In 2016, a little mobile game by the name Pokemon Go took the world by storm. All of a sudden, millions were heading outside and pointing their phones at the real world. It’s not uncommon for games to cement their place in the cultural lexicon, but Pokemon Go offered something different: it was our first real look at accessible augmented reality.
The concept of Pokemon Go was simple. Download the app, point your smartphone at real-life surroundings, and catch little monsters that look like they actually exist in your environment. As of February 2019, one billion people have downloaded the game.
What has this got to do with letting agents, you might ask? Augmented reality has the power to change the way people view homes, and it’s worth knowing about if you’re in the business of letting properties.
Augmented reality in a nutshell
Augmented reality, otherwise known as AR, is a form of technology that overlays digital content and information onto the real world. You can see computer-generated inputs, such as graphics, videos and sounds, in your real-life surroundings.
What was once a science-fiction concept reserved for the latest sci-fi movies has now become a science-based reality. From the health sector to the property industry, professionals are accomplishing their business tasks and pushing boundaries with AR.
The evolution of augmented reality
The swinging sixties
While many associate the AR craze with catching all the Pokemon, the technology dates back to the 1950s. In 1957, cinematographer Morton Heilig invented a form of augmented reality with Sensorama, a machine that provided visuals, vibrations, sounds and smells to viewers.
There were, however, no computer-led processes, which meant Sensorama wasn’t augmented reality in its purest form. That would come in 1968 when computer scientist Ivan Sutherland invented a head-mounted display that was a window into the virtual world.
Rocking out in the nineties
There would be varying takes on AR in the years and decades following the sixties, with the actual term ‘augmented reality’ first coined in 1990. Just two years later, the first fully-functioning AR system was likely developed by Louis Rosenberg at USAF Armstrong’s Research Lab.
It was called Virtual Fixtures and took shape as a complex robotic system designed to supplement a lack of high-speed 3D graphics. It allowed for an overlay of sensory information on a workspace to improve productivity.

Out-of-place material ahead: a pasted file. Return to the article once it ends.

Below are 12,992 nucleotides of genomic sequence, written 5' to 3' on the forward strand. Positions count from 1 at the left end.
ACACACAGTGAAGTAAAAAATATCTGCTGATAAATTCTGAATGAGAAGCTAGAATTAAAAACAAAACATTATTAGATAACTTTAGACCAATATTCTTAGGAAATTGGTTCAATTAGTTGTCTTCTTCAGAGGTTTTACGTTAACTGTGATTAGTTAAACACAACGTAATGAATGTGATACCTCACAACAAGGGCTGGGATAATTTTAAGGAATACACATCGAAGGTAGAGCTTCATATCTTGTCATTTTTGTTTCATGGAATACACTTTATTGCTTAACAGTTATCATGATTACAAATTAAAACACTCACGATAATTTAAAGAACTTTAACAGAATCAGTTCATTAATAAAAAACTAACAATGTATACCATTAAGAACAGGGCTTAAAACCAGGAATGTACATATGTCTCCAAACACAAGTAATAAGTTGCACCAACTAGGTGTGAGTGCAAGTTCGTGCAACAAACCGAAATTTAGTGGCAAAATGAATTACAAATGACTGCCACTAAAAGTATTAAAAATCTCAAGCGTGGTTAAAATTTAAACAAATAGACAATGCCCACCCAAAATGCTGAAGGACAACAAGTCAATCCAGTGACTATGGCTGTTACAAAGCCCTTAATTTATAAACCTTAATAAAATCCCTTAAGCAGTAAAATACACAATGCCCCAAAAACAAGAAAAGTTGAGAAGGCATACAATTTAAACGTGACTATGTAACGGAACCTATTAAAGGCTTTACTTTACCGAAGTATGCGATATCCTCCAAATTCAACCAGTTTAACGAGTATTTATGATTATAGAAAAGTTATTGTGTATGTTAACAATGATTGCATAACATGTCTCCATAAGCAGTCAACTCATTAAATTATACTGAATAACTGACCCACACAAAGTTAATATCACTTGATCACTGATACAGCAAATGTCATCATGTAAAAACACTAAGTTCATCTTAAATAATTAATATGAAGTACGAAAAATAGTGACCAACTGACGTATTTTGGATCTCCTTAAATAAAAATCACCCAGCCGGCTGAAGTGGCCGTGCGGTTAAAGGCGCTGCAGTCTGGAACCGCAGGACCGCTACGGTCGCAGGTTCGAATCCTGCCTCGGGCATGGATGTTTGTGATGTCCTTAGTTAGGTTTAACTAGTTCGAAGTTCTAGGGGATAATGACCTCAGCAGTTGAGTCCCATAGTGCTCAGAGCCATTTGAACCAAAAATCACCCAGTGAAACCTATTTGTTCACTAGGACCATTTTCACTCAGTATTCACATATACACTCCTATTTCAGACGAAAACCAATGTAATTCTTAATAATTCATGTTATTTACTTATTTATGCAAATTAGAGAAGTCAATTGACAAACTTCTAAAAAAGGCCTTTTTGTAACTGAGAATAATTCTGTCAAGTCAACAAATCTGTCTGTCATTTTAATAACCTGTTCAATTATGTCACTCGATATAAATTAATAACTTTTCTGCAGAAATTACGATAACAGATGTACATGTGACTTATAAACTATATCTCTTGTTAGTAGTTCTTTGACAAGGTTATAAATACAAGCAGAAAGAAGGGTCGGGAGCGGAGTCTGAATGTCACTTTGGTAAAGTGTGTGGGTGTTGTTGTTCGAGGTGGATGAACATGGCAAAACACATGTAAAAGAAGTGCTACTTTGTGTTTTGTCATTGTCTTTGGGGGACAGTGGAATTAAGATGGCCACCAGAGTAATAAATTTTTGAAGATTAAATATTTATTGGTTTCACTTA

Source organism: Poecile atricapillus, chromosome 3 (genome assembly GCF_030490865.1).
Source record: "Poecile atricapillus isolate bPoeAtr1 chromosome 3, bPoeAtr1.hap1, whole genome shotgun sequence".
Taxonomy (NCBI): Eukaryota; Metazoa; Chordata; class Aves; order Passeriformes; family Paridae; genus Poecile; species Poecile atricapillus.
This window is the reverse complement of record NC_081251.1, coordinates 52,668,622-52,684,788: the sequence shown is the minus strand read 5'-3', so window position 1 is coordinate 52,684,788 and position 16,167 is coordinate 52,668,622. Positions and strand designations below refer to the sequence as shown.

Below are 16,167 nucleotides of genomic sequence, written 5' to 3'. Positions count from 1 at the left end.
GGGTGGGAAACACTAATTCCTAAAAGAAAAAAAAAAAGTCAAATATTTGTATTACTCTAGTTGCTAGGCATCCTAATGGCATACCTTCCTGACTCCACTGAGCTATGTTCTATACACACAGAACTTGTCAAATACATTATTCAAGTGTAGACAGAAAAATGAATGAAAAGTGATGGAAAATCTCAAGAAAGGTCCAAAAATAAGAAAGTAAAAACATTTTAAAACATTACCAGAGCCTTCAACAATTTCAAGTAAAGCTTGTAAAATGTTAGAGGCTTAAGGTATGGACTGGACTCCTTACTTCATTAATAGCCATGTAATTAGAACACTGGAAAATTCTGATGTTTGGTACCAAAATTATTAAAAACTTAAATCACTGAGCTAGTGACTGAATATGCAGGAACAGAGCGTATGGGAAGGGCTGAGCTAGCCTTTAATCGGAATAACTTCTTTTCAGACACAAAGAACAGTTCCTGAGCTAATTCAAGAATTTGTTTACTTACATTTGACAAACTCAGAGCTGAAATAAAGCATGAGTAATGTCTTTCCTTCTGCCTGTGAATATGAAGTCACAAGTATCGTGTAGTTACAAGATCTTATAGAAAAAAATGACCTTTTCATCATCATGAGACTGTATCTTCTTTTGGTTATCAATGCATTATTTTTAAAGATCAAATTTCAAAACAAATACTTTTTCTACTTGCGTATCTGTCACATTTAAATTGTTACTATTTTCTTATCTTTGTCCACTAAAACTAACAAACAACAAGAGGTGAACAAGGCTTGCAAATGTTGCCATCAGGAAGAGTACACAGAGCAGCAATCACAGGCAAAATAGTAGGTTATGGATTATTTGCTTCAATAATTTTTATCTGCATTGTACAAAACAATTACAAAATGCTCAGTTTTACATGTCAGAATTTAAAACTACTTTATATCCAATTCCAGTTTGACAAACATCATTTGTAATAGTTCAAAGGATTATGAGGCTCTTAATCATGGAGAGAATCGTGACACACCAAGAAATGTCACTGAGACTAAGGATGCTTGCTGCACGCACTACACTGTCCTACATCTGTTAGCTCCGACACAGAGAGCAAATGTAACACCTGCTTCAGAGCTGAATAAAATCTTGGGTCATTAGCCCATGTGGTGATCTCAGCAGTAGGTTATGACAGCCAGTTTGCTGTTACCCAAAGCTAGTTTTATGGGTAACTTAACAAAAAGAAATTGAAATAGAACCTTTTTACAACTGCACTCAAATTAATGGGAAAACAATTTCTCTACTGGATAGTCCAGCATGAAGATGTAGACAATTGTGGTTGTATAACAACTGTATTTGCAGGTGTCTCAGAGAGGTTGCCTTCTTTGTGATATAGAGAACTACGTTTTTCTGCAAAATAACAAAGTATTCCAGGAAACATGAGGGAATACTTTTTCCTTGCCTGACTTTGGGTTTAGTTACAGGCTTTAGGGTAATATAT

Here and now
Despite each incremental advancement, AR still wasn’t considered a particularly useful feature in everyday life, and it was expensive. That was until technological innovations came to the fore, ones that can be implemented on their own or combined to create augmented reality.
General hardware components – such as those featured in a smartphone – and headset, monitor and optical projection displays, as well as sensors, input devices and software all have the capability to power AR. These options have made the tech more accessible, pushing the boundaries of what it can do in the process.
How lettings can benefit from augmented reality
In the world of moving home, augmented reality has the potential to let renters tour a property with their smartphones, regardless of location. It can also let letting agents tweak a room’s design to give potential renters an idea of what they could do with the space.
Virtual viewings via video are already on the rise, and it’s not far-fetched thinking that technology could make AR viewings a normal occurrence in the future. In the meantime, however, the tech probably isn’t quite up to the standard to provide a seamless experience.
What AR alternatives are available now?
Video walkthroughs currently offer a viable alternative to AR, helping renters find a new home without viewing it in person. At Movebubble, we offer a video-first platform where renters can search, view and secure their new place with just a few clicks.
For letting agents it means renting out your stock faster and offering modern-day renters a smarter way to find a property. And with the instant booking feature, renters can secure their new place with minimum fuss.
Making AR a reality
The advancement of augmented reality is one of the most exciting innovations in recent years. It looks set to surpass virtual reality and become a fundamental component in our lives, from the way that we shop to how we learn. In the United States alone, 83.1 million people already use AR. And that number will grow around the world as augmented reality goes from futuristic tech to something that we use effortlessly in our everyday lives, including in the property market. But until that becomes a reality, video viewings are already doing a stellar job of helping renters find a new home without viewing the property in person.